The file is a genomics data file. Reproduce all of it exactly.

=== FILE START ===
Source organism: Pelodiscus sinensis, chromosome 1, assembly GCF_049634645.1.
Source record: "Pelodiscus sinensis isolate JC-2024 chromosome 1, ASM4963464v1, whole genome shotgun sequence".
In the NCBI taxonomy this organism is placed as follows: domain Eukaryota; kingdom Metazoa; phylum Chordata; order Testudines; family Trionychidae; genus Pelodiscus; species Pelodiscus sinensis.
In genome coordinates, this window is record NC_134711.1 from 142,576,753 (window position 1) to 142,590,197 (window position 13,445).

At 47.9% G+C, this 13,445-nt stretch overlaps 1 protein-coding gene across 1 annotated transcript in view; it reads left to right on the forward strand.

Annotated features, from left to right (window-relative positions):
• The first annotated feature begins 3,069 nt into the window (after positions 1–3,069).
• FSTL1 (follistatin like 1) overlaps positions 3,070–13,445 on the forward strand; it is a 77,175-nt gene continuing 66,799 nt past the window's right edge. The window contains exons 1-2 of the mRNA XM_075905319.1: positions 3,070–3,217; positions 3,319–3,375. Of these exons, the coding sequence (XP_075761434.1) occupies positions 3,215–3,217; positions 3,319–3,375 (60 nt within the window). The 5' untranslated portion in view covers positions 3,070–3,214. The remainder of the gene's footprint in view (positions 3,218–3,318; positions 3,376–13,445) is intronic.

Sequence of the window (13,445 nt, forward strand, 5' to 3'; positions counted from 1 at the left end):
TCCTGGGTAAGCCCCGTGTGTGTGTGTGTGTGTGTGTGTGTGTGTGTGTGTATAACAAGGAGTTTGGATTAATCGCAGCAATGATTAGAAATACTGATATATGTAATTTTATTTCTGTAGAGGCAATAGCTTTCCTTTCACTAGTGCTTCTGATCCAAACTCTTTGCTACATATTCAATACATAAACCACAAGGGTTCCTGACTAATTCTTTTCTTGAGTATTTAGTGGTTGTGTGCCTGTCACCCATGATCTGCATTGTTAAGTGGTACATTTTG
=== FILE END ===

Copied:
Source organism: Pelodiscus sinensis, chromosome 1, assembly GCF_049634645.1.
Source record: "Pelodiscus sinensis isolate JC-2024 chromosome 1, ASM4963464v1, whole genome shotgun sequence".
In the NCBI taxonomy this organism is placed as follows: domain Eukaryota; kingdom Metazoa; phylum Chordata; order Testudines; family Trionychidae; genus Pelodiscus; species Pelodiscus sinensis.
In genome coordinates, this window is record NC_134711.1 from 142,576,753 (window position 1) to 142,590,197 (window position 13,445).

At 47.9% G+C, this 13,445-nt stretch overlaps 1 protein-coding gene across 1 annotated transcript in view; it reads left to right on the forward strand.

Annotated features, from left to right (window-relative positions):
• The first annotated feature begins 3,069 nt into the window (after positions 1–3,069).
• FSTL1 (follistatin like 1) overlaps positions 3,070–13,445 on the forward strand; it is a 77,175-nt gene continuing 66,799 nt past the window's right edge. The window contains exons 1-2 of the mRNA XM_075905319.1: positions 3,070–3,217; positions 3,319–3,375. Of these exons, the coding sequence (XP_075761434.1) occupies positions 3,215–3,217; positions 3,319–3,375 (60 nt within the window). The 5' untranslated portion in view covers positions 3,070–3,214. The remainder of the gene's footprint in view (positions 3,218–3,318; positions 3,376–13,445) is intronic.

Sequence of the window (13,445 nt, forward strand, 5' to 3'; positions counted from 1 at the left end):
TCCTGGGTAAGCCCCGTGTGTGTGTGTGTGTGTGTGTGTGTGTGTGTGTGTATAACAAGGAGTTTGGATTAATCGCAGCAATGATTAGAAATACTGATATATGTAATTTTATTTCTGTAGAGGCAATAGCTTTCCTTTCACTAGTGCTTCTGATCCAAACTCTTTGCTACATATTCAATACATAAACCACAAGGGTTCCTGACTAATTCTTTTCTTGAGTATTTAGTGGTTGTGTGCCTGTCACCCATGATCTGCATTGTTAAGTGGTACATTTTG